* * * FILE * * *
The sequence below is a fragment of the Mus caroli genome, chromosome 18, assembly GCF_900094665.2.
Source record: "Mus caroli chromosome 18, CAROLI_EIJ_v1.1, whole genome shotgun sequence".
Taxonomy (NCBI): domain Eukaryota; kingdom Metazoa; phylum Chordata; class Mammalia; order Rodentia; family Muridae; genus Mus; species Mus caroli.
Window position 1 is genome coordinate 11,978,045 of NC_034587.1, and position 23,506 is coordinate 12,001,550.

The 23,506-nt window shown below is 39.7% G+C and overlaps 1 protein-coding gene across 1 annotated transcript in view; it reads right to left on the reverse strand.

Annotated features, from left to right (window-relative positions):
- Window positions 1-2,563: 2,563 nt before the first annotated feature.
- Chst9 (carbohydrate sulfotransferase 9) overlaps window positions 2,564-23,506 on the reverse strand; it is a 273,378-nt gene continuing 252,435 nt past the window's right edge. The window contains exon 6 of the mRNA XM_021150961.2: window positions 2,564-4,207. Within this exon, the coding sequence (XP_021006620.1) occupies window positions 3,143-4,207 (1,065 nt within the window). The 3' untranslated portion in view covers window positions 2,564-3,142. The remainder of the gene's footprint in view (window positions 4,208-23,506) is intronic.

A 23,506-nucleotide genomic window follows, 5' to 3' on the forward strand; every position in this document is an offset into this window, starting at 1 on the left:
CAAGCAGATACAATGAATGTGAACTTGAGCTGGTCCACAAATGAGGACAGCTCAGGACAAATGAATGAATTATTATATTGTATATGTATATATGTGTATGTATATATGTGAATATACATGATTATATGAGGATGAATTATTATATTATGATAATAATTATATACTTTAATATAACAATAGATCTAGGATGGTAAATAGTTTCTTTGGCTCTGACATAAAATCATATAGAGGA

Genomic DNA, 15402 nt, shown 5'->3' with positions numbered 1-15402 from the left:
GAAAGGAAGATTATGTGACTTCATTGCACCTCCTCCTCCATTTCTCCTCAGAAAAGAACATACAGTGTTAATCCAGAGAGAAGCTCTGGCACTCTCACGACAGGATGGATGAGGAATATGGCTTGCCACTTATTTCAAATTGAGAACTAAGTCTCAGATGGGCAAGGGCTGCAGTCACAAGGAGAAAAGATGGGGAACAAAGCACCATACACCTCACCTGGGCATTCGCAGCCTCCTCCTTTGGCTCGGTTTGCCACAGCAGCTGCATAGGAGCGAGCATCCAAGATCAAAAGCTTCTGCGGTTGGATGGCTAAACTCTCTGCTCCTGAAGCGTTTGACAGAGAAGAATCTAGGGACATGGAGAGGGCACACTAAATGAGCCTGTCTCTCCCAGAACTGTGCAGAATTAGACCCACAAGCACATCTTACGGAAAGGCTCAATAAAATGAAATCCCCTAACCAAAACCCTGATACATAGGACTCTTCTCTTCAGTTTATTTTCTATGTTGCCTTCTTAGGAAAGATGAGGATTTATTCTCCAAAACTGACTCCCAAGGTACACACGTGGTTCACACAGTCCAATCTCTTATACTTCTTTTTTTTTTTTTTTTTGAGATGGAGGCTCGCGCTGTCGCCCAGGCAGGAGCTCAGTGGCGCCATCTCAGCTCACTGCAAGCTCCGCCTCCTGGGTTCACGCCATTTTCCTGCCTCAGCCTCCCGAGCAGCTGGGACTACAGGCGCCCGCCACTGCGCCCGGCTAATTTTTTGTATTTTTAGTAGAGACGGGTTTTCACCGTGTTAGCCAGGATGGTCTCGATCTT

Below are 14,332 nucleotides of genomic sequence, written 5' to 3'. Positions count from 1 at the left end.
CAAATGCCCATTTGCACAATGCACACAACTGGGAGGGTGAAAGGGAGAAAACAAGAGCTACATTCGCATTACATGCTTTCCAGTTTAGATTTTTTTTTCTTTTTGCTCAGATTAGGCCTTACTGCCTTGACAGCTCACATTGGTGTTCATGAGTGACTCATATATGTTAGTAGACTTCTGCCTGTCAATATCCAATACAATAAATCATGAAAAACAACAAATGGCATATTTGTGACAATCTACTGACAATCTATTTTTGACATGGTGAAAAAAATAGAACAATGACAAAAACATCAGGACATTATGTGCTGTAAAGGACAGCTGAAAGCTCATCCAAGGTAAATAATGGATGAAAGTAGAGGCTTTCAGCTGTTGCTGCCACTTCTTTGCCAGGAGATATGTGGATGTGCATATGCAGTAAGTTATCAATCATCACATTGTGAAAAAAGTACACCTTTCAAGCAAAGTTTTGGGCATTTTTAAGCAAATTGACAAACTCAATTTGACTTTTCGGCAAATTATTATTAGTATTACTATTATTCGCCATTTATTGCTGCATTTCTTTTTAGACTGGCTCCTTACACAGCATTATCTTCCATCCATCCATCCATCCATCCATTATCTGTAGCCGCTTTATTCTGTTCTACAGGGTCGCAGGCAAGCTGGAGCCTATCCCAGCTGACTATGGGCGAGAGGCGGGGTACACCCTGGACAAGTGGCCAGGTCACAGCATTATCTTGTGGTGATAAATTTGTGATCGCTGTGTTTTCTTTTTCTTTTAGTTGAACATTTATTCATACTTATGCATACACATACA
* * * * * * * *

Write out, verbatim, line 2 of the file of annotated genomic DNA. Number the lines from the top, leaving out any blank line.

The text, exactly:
Source record: "Mus caroli chromosome 18, CAROLI_EIJ_v1.1, whole genome shotgun sequence".